Delegate to retire Del. Jim Shuler, a Democrat who has represented Blacksburg for the past 18 years, will retire from the General Assembly at the end of his term. Originally from Blacksburg, Shuler assumed office in 1994 and will retire at age 67. “Serving my constituents is what really made my legislative years such a gratifying experience. Your support, comments and words of encouragement will be treasured memories,” he said in a press release from his office. SHULER “Serving in the House has been an honor, a commitment of time and energy that I gladly gave,” the release said. “However, time marches on and it is time to pursue other dreams and adventures.” Neither Shuler nor his assistants could be reached for further comments Thursday evening. -michelle sutherland, news reporter


people & clubs

editors: lindsey brookbank, kim walter 540.231.9865 COLLEGIATETIMES

april 8, 2011

he she


She said: Grab the sunscreen ow that Tuesday’s over, I’m hoping we can officially say the N snow is gone. Clearly Blacksburg is

He said: When the sun comes out, so do the girls “S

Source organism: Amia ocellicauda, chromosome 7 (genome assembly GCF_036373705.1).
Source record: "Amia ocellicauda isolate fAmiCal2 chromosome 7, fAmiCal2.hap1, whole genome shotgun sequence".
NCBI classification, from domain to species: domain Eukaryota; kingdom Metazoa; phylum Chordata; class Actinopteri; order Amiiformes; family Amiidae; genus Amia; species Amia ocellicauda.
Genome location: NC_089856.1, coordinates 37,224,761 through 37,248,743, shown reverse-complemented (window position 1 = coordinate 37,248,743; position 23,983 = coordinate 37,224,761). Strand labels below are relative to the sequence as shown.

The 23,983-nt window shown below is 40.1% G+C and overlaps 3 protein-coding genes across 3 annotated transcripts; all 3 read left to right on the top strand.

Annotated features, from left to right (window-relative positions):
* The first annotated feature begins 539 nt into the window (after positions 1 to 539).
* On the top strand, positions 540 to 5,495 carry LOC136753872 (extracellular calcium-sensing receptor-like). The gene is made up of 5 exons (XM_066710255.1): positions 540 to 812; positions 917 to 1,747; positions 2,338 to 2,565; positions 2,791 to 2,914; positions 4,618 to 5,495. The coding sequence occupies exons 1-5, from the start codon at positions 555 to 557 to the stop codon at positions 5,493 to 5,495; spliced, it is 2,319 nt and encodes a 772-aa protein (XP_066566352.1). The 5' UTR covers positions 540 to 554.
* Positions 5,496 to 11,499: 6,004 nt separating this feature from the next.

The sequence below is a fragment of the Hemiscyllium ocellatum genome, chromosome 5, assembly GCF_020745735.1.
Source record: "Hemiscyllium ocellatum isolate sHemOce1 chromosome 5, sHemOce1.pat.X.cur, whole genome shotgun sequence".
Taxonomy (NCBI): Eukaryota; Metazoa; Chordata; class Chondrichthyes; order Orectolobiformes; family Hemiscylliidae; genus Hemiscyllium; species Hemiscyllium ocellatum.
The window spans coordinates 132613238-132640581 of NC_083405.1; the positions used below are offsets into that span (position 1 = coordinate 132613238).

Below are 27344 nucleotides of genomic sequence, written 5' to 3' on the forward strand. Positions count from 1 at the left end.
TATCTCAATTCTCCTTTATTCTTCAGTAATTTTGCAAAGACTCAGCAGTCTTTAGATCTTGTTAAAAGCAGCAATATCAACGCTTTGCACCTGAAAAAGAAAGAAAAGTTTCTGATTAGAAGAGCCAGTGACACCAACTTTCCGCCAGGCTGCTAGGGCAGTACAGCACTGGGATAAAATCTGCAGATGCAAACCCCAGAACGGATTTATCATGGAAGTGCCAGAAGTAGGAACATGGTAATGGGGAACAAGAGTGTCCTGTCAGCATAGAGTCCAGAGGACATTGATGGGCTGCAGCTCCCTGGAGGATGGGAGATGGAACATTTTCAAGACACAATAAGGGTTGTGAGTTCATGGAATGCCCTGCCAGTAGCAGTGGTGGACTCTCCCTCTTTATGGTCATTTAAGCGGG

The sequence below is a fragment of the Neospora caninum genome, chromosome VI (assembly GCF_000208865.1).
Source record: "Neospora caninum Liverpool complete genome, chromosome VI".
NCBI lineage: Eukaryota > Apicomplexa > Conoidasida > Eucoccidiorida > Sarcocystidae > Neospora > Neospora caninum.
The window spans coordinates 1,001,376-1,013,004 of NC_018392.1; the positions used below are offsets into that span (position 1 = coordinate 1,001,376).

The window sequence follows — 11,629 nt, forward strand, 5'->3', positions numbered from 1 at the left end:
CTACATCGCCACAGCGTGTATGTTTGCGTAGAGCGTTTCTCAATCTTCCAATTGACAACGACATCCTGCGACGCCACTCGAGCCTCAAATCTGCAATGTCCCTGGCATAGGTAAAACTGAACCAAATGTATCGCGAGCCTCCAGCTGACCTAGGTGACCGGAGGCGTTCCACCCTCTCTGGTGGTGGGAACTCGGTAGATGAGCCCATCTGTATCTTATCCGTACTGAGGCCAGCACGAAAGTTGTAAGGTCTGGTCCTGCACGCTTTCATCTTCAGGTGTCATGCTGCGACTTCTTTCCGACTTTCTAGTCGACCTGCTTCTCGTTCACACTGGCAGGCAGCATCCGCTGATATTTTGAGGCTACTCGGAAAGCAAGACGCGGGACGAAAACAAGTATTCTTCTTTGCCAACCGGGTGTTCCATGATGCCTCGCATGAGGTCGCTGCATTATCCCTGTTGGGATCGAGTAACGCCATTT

un’s out, mammary glands out.” With that noble proclamation, daytime festivities have begun on Roanoke Street. Months of gray skies, freezing nights and a distressing lack of cleavage are instantly forgotten as cans crack open and footballs are recklessly hurled near moving vehicles. This is what we’ve been waiting for since football season, folks. April is here to shoo away winter doldrums, and not a moment too soon. Despite my best attempts at boosting morale with occasional successful humor columns, campus has been a bummer for weeks now. I don’t blame you. Long-term exposure to the Blacksburg elements is more effective at killing levity than a Jeff Dunham skit. It’s now a moot point thanks to the timely arrival of jorts weather. Assuming the bizarre spectacle of snow on a sunny day is past us, the season for outdoor frolicking has officially begun. It’s been so long since our mountain climate treated us to sustained warmth that some may feel confused over how best to exploit this gift. There’s really no wrong way to go about it unless you’re lurking in a dark apartment like a cave troll. Still, months spent inside